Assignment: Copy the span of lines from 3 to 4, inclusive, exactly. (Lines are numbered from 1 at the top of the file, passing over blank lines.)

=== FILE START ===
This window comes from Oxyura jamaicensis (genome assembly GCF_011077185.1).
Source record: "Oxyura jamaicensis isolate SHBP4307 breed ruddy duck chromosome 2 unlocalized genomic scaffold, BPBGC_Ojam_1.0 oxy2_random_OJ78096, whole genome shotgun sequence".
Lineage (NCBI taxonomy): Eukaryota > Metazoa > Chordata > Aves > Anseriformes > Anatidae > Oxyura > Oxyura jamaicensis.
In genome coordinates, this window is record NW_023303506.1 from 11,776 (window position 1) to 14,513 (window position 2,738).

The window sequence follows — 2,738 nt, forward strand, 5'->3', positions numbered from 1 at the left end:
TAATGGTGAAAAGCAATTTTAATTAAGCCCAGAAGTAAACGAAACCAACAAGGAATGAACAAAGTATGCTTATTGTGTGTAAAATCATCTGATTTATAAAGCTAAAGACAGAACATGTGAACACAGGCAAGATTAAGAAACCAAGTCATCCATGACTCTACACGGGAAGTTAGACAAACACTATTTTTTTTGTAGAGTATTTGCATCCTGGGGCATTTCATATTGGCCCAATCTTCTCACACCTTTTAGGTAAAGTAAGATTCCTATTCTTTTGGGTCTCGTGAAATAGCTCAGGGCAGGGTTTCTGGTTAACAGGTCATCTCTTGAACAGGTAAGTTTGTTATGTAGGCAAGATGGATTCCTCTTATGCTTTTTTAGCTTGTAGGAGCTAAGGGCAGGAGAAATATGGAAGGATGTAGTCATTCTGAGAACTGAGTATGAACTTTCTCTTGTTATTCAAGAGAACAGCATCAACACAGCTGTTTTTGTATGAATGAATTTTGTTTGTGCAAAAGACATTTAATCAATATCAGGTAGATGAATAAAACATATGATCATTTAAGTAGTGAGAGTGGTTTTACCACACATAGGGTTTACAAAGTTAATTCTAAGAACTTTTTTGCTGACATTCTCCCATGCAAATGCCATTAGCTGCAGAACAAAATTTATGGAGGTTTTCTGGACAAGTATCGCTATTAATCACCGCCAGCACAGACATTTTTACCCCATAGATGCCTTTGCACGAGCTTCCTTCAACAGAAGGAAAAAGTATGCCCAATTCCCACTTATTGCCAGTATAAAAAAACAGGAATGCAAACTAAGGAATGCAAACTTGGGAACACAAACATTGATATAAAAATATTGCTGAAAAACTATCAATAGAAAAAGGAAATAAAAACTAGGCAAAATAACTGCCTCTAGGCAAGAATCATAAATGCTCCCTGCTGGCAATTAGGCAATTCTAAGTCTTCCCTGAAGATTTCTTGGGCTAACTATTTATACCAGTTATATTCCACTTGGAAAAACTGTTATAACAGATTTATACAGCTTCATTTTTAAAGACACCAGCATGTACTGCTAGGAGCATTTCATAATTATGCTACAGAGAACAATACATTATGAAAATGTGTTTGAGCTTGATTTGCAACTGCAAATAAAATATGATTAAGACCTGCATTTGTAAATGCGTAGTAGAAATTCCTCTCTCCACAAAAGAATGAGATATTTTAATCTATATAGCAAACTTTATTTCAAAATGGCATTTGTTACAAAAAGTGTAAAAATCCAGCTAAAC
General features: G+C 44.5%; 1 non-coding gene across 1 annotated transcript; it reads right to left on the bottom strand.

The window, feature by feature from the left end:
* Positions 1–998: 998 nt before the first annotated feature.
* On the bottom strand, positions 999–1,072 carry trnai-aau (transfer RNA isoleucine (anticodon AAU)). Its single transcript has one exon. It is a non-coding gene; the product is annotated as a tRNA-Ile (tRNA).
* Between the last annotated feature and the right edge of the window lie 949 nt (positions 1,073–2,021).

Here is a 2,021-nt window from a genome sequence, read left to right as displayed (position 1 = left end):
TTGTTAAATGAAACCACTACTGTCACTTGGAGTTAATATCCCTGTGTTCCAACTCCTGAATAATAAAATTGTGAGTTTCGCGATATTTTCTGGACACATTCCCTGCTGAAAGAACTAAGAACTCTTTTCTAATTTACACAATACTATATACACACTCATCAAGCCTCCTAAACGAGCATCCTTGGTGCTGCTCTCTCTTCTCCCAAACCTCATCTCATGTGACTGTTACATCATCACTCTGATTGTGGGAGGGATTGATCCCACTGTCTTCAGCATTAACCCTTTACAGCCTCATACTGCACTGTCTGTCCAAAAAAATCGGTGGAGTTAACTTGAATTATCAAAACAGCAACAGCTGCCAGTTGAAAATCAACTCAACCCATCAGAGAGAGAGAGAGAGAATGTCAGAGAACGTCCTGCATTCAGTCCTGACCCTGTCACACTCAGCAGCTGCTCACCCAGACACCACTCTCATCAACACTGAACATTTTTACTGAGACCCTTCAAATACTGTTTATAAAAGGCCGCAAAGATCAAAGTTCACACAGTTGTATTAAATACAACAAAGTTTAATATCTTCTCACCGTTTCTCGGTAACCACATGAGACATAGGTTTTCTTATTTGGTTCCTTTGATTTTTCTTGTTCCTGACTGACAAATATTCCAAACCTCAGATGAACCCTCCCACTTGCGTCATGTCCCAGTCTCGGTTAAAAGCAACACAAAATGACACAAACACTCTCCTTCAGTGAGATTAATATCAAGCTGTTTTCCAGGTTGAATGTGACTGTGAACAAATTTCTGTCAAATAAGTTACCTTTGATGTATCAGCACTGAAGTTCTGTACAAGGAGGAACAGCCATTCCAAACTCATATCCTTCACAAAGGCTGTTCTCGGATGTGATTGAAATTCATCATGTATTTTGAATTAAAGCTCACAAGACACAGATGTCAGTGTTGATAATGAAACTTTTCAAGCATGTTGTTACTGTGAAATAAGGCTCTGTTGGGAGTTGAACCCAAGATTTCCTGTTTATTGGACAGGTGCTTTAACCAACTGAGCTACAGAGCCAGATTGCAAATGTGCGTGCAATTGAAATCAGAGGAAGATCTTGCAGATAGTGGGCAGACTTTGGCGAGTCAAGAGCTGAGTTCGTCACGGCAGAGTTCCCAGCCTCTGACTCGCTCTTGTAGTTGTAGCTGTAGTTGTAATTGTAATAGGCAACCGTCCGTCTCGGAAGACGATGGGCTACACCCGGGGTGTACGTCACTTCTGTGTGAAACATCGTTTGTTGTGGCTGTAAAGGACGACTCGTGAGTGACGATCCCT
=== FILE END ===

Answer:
Lineage (NCBI taxonomy): Eukaryota > Metazoa > Chordata > Aves > Anseriformes > Anatidae > Oxyura > Oxyura jamaicensis.
In genome coordinates, this window is record NW_023303506.1 from 11,776 (window position 1) to 14,513 (window position 2,738).